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setting up select query with use of case statements

Posted on 2013-01-22
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Last Modified: 2013-02-08
Hi,

I have a query which is taking now taking time to run due to a high number of records.  I thought I would be able to use case statement to not only make code simplified but to help with speeding up process.

Do not get how I would set this up because of the if statements dependent on thet user in placing conditions in both the where and from clauses.

Suggestions???
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Question by:armanbena
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by:armanbena
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Sorry, here is file.
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by:armanbena
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ATTACHMENT
HELP.txt
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by:David Todd
David Todd earned 250 total points
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Hi,

For the sake of progressing the thought I'm assuming SQL 2008.

Take your queries
                        select *
                        from OBI_Project_Editor_Agency_Testing
                        where ((StatusFlag is null) or (StatusFlag = '0'))
                        and lob != 'supple'
                        order by OBI_ASC, GroupNo, GroupNameLong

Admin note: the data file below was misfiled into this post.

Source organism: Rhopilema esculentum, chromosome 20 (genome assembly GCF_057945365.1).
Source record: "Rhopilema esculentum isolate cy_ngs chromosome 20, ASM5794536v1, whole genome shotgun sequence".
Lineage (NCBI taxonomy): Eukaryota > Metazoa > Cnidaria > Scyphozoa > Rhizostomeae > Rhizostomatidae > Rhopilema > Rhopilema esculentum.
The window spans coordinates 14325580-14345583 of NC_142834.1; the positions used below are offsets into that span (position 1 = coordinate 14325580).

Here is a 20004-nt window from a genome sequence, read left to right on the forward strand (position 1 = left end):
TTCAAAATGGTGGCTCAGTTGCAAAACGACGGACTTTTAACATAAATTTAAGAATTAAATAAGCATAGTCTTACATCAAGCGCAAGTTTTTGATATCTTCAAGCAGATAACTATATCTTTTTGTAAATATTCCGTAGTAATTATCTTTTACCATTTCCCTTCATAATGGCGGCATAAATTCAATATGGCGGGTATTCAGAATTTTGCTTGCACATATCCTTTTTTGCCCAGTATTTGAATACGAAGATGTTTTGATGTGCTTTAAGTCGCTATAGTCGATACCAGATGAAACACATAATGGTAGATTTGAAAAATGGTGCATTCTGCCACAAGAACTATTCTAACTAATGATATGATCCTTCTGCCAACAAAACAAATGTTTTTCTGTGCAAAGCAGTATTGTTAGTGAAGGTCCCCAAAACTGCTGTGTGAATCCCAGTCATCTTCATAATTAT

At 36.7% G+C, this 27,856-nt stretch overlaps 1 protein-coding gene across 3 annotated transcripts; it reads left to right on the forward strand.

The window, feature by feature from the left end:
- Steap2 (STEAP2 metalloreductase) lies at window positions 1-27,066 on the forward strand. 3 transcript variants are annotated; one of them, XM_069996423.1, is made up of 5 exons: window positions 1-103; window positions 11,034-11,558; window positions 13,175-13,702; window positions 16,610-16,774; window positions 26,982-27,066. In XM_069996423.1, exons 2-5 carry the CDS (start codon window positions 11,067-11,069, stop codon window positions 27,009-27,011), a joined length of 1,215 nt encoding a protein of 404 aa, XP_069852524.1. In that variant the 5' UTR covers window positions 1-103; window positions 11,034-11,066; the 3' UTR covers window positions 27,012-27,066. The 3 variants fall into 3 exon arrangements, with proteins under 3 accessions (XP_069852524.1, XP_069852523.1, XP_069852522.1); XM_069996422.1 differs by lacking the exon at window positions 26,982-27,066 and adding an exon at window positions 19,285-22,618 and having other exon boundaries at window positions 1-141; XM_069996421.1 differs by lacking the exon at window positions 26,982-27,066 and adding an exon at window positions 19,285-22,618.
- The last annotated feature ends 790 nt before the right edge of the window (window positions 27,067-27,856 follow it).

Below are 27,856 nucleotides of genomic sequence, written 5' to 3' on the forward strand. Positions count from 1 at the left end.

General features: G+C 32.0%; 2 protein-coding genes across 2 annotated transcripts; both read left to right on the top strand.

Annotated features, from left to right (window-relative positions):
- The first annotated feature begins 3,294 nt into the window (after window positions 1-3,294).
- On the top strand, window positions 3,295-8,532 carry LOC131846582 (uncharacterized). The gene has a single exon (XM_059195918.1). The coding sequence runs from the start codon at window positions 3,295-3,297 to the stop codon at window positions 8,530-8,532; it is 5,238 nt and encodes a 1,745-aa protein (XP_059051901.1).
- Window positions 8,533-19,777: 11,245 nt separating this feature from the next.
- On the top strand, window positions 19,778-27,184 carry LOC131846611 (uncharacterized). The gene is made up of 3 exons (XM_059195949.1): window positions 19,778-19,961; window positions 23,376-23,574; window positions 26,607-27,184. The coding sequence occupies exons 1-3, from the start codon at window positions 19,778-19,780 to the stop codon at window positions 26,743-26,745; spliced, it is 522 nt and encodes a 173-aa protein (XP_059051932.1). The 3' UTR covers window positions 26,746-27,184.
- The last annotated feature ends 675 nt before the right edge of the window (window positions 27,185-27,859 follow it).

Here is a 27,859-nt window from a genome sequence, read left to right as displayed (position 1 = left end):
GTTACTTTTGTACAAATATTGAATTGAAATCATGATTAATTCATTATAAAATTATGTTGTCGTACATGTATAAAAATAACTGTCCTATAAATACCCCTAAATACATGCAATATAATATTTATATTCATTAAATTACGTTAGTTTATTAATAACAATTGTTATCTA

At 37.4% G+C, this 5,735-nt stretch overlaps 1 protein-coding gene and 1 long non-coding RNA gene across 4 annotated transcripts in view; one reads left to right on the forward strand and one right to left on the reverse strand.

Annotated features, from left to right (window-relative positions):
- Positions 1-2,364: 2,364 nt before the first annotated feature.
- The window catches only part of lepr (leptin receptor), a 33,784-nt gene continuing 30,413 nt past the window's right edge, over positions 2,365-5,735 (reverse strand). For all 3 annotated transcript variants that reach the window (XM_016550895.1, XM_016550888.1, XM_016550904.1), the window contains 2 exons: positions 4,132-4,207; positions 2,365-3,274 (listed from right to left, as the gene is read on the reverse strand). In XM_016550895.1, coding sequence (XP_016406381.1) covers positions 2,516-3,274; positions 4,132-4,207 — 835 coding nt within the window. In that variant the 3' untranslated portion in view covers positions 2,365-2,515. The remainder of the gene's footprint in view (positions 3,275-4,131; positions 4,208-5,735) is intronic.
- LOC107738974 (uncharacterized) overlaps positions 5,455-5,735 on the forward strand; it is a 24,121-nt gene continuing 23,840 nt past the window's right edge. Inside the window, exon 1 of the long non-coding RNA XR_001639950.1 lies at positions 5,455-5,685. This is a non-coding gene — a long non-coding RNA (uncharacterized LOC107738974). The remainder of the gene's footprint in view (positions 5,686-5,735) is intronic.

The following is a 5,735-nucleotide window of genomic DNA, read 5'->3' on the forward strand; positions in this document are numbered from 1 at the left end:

and run them from SQL Server Management Studio (SSMS).

BUT first select the Actual Execution Plan button.

Look at the plan and respond with the most costly operation.

Look if SQL responds with any hints about missing indexes.

But I can say this:
Your query is non-sargable due to the lob != 'supple', which means that instead of index lookup, at best the query is going to do an index scan instead of a seek.

The other point is that select * is a no-no for performance, and maintainability.
You are telling SQL to return the entire row, so at best SQL once it has identified the rows to return is going to have to refer to the table rather than indexes, maybe a bookmark lookup.

For instance (as a non-sense query)
                        select  StatusFlag
                        from dbo.OBI_Project_Editor_Agency_Testing
                        where ((StatusFlag is null) or (StatusFlag = '0'))

Should refer to just the index on StatusFlag. Now if StatusFlag is a bit, then its not really indexable.

HTH
  David
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gdemaria earned 250 total points
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Rewriting the Coldfusion so it's a bit cleaner based on clients is a separate issue from speeding up the query.  

To improve the speed, you should select on the columns you need; rather than select *.   If possible, resolve the statusFlag to either 0 or NULL so you don't have to use an OR clause (for example, make it NOT NULL and update all NULLs to 0).   Add indexes to some columns as needed.

For cleaning up the code, why not make it more dynamic?  You could put in the user's profiles check boxes or attributes that would drive which where-clause to use.  That way you don't have to go back to coding everytime something changes or a new user comes on board.
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